Adam H Marblestone

Email: adam.h.marblestone [at] gmail

Publications: google scholar

Patents: google patents


DIY electrocardiogram

Cognitive Integration

with Joscha Bach and Manushaqe Muco

After decades of separation, it is time to re-integrate the sciences of cognition into a cohesive understanding. Cognitive Architectures, autonomous learning, types and modes of representation and constraints from neuroscience offer new ways of looking at mind and intelligence. The Cognitive Integration class at the MIT Media Lab consists of a theoretical part, focused on concepts and discussion, and practical hands-on sessions, with the goal of implementing AI models in an agent based paradigm.

Revolutionary Ventures

with Ed Boyden, Joost Bonsen, Desiree Dudley and Joe Jacobson

The Revolutionary Ventures class evolved from Ed and Joost's Neurotechnology Ventures. It covers envisioning and building ideas and organizations to accelerate engineering revolutions. Focuses on emerging technology domains, such as neurotechnology, imaging, cryotechnology, gerontechnology, and bio-and-nano fabrication. Draws on historical examples as well as live case studies of existing or emerging organizations, including labs, institutes, startups, and companies. Goals range from accelerating basic science to developing transformative products or therapeutics. Each class is devoted to a specific area, often with invited speakers, exploring issues from the deeply technical through the strategic. Individually or in small groups, students prototype new ventures aimed at inventing and deploying revolutionary technologies.

C. elegans optogenetics for MIT's Neurotechnology In Action lab

with Ed Boyden, Desiree Dudley, Demian Park, Nikhil Bhatla, Dengke Ma, Jay Yu and Maxine Jonas

We created a simple demo lab for demonstrating optogenetic control of C. elegans behavior using cheap LEDs and Arduino's. The students make the nematode freeze its motion, curl up or change direction in response to blue light.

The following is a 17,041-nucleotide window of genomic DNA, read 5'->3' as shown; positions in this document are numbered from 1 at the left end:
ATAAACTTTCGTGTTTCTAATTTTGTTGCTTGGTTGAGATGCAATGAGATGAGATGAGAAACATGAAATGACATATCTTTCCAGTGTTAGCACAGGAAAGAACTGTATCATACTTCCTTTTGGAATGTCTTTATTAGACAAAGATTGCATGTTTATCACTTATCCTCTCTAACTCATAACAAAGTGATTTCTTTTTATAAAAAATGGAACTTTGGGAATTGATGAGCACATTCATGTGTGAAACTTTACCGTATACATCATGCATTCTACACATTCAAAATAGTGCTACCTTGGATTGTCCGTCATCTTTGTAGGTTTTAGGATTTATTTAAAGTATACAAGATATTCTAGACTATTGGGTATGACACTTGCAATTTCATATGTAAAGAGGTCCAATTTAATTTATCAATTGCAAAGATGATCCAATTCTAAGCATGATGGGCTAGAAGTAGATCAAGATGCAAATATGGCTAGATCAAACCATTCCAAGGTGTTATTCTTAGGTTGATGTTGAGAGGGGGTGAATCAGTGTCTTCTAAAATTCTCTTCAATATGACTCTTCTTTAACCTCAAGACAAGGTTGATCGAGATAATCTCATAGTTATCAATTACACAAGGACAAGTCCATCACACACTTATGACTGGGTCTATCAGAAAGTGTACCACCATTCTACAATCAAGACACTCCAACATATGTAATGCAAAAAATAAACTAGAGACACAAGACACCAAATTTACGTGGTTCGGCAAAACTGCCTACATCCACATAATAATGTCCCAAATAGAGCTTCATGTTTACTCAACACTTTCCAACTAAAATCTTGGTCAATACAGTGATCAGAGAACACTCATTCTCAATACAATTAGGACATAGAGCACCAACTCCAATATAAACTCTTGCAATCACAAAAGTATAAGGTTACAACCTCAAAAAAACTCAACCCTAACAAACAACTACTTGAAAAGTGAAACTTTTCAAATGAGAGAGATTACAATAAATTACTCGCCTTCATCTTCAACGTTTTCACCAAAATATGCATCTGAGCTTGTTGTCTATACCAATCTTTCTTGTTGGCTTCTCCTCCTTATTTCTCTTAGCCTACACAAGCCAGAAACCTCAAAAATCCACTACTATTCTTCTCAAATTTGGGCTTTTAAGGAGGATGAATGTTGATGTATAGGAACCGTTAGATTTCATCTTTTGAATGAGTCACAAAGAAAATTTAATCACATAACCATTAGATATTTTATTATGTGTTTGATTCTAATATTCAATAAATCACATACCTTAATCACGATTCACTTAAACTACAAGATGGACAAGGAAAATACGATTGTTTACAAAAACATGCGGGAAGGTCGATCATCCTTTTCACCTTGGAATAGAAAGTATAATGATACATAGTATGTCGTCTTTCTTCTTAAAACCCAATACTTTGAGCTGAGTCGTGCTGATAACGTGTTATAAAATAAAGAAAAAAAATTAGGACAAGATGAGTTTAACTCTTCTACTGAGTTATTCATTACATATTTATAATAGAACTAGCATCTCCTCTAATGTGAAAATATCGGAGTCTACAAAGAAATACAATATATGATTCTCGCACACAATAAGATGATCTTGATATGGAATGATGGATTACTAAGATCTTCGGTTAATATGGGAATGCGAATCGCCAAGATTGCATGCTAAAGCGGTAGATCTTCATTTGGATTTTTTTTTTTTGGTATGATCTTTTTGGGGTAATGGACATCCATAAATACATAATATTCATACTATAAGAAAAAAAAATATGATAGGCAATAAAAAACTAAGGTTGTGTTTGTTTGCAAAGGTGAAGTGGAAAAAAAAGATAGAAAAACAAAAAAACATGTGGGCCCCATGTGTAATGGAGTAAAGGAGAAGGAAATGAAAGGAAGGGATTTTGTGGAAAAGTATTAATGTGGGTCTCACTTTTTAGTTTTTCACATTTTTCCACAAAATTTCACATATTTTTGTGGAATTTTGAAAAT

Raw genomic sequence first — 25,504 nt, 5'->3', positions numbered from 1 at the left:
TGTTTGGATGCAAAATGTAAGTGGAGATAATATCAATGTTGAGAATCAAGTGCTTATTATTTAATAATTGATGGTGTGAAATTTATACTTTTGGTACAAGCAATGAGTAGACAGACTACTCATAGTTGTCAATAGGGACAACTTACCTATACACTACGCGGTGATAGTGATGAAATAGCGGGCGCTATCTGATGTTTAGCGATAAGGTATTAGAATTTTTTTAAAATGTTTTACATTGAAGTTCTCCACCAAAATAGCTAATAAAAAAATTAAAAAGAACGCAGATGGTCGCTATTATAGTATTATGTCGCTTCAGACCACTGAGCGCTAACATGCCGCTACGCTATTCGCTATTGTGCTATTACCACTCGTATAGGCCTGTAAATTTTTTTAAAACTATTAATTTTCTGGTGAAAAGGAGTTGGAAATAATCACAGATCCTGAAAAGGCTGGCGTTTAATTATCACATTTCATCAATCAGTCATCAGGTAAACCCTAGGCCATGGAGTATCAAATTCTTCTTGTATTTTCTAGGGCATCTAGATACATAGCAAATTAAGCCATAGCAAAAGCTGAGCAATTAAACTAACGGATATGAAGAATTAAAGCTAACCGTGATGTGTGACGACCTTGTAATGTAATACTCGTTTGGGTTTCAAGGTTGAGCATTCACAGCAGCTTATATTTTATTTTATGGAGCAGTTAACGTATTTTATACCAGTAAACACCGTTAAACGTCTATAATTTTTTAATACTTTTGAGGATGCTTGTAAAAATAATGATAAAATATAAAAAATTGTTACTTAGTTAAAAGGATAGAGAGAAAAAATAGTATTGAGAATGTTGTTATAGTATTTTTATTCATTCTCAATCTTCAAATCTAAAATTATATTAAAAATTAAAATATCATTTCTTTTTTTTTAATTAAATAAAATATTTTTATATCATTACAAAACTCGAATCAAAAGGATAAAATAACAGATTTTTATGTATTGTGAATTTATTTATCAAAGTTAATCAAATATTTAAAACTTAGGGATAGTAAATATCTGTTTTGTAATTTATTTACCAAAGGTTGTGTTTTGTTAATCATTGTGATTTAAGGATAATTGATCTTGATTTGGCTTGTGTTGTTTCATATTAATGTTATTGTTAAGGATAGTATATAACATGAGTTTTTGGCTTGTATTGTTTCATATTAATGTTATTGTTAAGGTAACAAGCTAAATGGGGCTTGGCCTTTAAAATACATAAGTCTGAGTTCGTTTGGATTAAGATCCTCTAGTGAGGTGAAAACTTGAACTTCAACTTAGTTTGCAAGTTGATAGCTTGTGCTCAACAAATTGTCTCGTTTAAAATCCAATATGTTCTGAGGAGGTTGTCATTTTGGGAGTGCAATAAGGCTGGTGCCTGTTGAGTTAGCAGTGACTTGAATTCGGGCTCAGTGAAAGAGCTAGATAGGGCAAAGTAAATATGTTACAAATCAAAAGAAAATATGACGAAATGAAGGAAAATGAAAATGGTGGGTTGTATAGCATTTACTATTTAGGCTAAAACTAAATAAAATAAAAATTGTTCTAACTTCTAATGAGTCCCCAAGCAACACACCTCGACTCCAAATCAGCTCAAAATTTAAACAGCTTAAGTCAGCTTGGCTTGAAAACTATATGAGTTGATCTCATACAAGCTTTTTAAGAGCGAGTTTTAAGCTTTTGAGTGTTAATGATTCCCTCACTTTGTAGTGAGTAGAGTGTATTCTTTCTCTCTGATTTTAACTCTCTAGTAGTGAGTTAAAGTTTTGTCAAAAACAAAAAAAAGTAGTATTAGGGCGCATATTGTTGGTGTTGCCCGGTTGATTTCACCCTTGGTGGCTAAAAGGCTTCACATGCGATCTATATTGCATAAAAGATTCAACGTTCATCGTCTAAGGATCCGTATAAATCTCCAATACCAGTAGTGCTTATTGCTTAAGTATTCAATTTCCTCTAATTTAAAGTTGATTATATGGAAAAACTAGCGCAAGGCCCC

Strains and setup: PDF

Arduino-driven lamp: mov

Bio-molecular Engineering and Synthetic Biology

with William Shih, Peng Yin and Pam Silver

I helped create Harvard's class on DNA nanotechnology and molecular programming and was its first teaching assistant. Graduate level seminar focusing on in-silico design pipelines for nucleic acid- and protein-based molecular machinery and programmable molecular systems. Students are mentored to produce substantial midterm and final group design projects.

Expii Physics Knowledge Graph

with Po-Shen Loh and the Expii Team

I was part of the team that created the first Physics knowledge graphs for Expii.

Molecular Threading

with Andrew Payne, George Church and Halycon Molecular

Publication: HTML

After the company Halycon Molecular folded over, I supervised Andrew Payne in the Church lab to write a publication reproducing, characterizing and documenting their DNA manipulation technology.

Nanoscale containers and other nanoscale structures

with Nick Perkons, Sherrie Wang, Evan Wu, Wei Sun, Tom Schaus, William Shih and Peng Yin

I mentored a team on a project to design and construct molecular containers.

Designs: Wiki

news: Our team won 3rd prize overall in the BioMod 2011 international competition!

L-DNA templating

with Wesley Chen, Ian Choi, In-Young Cho, Valentina Lyau, Jacob Pritt, Mingjie Dai, Ralf Jungmann, William Shih, Jagesh Shah and Peng Yin

It is now possible to create fully-addressable nanostructures from hundreds of unique synthetic DNA strands. Such structures, being made of biologically-natural D-DNA, are easily degraded by nucleases, posing a potential problem for in-vivo applications such as drug delivery. The oppositely-chiral L-DNA cannot be so degraded due to the inability of chiral nucleases to recognize and attack its mirror-image structure. Unfortunately, L-DNA is currently much more expensive than D-DNA. Here my students demonstrate a method for inexpensively creating L-DNA structures with controlled shapes: a repetitive L-DNA structure is templated on an inexpensive, all-unique D-DNA layer. The D-DNA layer forms first, exposing D-DNA handles at defined locations. Subsequently, alternating rows of identical L-DNA/D-DNA chimerical strands are added through hybridization of complementary handles.

Designs: Wiki

news: Our team won Best Wiki in the BioMod 2012 international competition!

Other courses I like: